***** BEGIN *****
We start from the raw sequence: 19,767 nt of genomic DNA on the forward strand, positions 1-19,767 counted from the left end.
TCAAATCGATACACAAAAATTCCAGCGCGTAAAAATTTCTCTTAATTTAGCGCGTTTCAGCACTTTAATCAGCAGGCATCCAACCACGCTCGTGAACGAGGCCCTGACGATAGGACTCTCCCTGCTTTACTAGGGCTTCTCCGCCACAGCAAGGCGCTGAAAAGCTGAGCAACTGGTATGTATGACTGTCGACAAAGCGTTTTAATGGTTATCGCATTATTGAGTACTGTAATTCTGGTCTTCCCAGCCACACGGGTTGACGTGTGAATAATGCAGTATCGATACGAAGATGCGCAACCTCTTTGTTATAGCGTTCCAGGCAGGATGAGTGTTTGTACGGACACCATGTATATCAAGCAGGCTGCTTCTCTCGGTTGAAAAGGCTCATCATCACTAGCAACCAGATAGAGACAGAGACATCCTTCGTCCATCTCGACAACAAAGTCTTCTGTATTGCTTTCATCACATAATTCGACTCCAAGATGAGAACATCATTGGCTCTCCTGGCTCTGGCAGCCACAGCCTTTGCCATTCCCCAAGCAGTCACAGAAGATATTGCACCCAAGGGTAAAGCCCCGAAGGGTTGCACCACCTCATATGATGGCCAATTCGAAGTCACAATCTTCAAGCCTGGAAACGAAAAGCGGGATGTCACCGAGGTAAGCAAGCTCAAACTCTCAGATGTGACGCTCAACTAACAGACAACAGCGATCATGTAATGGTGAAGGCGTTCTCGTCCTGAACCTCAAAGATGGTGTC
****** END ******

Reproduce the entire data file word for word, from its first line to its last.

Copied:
We start from the raw sequence: 19,767 nt of genomic DNA on the forward strand, positions 1-19,767 counted from the left end.
TCAAATCGATACACAAAAATTCCAGCGCGTAAAAATTTCTCTTAATTTAGCGCGTTTCAGCACTTTAATCAGCAGGCATCCAACCACGCTCGTGAACGAGGCCCTGACGATAGGACTCTCCCTGCTTTACTAGGGCTTCTCCGCCACAGCAAGGCGCTGAAAAGCTGAGCAACTGGTATGTATGACTGTCGACAAAGCGTTTTAATGGTTATCGCATTATTGAGTACTGTAATTCTGGTCTTCCCAGCCACACGGGTTGACGTGTGAATAATGCAGTATCGATACGAAGATGCGCAACCTCTTTGTTATAGCGTTCCAGGCAGGATGAGTGTTTGTACGGACACCATGTATATCAAGCAGGCTGCTTCTCTCGGTTGAAAAGGCTCATCATCACTAGCAACCAGATAGAGACAGAGACATCCTTCGTCCATCTCGACAACAAAGTCTTCTGTATTGCTTTCATCACATAATTCGACTCCAAGATGAGAACATCATTGGCTCTCCTGGCTCTGGCAGCCACAGCCTTTGCCATTCCCCAAGCAGTCACAGAAGATATTGCACCCAAGGGTAAAGCCCCGAAGGGTTGCACCACCTCATATGATGGCCAATTCGAAGTCACAATCTTCAAGCCTGGAAACGAAAAGCGGGATGTCACCGAGGTAAGCAAGCTCAAACTCTCAGATGTGACGCTCAACTAACAGACAACAGCGATCATGTAATGGTGAAGGCGTTCTCGTCCTGAACCTCAAAGATGGTGTC